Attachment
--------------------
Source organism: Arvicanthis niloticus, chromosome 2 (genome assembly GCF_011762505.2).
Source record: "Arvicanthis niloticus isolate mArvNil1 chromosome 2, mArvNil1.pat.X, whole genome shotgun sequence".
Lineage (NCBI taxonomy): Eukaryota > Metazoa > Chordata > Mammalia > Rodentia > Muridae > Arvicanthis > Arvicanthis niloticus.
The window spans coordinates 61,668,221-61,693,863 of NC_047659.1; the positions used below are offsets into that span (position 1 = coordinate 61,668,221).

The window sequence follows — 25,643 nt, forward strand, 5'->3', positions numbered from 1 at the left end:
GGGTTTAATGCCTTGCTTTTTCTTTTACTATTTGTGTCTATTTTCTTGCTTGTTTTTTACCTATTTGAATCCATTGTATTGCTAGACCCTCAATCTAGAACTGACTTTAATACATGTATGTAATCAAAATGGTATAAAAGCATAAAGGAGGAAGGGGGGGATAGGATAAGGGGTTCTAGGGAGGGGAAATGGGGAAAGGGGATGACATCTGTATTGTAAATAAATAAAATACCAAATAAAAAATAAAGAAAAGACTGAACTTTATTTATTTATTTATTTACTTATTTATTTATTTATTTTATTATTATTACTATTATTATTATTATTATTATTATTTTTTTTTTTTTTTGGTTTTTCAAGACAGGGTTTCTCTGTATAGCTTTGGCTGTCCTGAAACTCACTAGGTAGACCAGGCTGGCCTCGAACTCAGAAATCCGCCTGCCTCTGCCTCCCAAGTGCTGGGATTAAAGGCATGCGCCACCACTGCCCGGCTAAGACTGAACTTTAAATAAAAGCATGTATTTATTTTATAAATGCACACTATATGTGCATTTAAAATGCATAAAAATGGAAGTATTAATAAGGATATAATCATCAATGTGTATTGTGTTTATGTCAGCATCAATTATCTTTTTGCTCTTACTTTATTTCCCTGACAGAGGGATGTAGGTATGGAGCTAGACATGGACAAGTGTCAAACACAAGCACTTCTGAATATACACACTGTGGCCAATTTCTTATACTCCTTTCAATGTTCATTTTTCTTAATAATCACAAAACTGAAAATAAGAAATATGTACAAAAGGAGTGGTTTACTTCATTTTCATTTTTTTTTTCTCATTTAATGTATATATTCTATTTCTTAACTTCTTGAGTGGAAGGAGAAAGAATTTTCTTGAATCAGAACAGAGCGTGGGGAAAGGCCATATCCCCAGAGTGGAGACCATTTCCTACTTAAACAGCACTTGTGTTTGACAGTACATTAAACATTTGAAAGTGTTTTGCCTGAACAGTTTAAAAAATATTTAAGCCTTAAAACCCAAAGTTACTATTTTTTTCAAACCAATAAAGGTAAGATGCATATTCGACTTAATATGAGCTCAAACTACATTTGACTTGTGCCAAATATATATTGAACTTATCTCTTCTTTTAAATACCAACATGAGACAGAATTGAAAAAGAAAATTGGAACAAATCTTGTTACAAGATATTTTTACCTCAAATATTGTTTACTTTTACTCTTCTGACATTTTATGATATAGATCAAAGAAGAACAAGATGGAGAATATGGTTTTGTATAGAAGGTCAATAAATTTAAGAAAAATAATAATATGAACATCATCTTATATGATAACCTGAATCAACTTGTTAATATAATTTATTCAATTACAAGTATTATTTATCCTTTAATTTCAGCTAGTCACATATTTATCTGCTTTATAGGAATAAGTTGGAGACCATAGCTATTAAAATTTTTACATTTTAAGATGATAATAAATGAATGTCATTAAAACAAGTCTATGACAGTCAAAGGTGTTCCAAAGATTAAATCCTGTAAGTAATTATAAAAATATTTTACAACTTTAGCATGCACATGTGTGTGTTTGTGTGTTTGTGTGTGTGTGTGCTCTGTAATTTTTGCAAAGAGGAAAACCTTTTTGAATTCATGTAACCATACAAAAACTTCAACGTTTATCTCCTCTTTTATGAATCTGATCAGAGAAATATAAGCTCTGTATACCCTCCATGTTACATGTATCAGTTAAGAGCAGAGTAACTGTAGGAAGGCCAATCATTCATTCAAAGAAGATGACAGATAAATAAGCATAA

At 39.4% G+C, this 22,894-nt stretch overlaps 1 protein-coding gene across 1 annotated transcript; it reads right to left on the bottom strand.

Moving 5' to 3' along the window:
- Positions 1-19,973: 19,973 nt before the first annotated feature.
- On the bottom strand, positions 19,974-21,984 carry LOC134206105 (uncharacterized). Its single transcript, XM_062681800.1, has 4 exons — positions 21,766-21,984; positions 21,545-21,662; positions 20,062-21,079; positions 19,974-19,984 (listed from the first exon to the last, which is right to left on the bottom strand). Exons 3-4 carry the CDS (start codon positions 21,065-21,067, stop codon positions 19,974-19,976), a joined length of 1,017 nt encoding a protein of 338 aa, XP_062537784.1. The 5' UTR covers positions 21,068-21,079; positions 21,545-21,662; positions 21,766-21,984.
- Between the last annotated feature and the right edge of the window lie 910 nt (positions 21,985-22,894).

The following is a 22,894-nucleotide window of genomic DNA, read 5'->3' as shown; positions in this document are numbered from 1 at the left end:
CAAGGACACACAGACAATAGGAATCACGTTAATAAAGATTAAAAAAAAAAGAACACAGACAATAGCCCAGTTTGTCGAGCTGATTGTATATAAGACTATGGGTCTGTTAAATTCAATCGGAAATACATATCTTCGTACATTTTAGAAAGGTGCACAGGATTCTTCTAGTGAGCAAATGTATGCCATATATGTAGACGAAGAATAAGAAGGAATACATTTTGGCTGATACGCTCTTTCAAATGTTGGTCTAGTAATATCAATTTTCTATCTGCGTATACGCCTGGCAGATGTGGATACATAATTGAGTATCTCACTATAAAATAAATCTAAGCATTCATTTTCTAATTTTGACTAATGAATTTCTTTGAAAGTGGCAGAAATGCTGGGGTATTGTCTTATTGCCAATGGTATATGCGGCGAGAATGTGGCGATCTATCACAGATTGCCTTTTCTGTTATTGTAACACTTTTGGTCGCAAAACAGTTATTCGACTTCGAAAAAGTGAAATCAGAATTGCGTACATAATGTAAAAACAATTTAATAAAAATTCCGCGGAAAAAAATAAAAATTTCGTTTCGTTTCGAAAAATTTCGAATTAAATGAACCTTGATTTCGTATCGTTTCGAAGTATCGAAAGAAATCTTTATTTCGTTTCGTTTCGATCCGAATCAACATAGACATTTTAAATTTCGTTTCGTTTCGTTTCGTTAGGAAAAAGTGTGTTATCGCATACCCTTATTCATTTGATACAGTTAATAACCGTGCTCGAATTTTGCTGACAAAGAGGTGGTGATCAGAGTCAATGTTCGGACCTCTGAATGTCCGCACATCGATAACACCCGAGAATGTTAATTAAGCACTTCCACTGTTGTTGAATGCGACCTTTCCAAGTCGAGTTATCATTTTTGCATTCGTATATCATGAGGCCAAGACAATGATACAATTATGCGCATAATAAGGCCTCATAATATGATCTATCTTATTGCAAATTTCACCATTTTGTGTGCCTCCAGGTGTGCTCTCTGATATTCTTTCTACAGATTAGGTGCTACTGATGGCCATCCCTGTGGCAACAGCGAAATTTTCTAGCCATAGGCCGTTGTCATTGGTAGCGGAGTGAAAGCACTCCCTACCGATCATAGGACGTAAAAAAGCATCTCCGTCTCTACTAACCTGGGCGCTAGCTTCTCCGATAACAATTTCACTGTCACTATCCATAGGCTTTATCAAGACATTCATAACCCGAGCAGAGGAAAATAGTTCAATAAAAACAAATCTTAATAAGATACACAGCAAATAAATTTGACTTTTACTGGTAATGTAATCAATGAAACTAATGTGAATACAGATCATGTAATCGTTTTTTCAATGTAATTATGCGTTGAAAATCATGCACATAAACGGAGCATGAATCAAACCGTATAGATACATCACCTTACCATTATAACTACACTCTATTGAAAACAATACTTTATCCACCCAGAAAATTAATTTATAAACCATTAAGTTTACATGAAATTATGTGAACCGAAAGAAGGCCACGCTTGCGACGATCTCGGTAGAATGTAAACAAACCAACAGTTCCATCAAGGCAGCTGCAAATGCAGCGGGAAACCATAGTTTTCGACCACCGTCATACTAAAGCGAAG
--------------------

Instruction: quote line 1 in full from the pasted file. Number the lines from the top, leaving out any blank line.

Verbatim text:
Source organism: Arvicanthis niloticus, chromosome 2 (genome assembly GCF_011762505.2).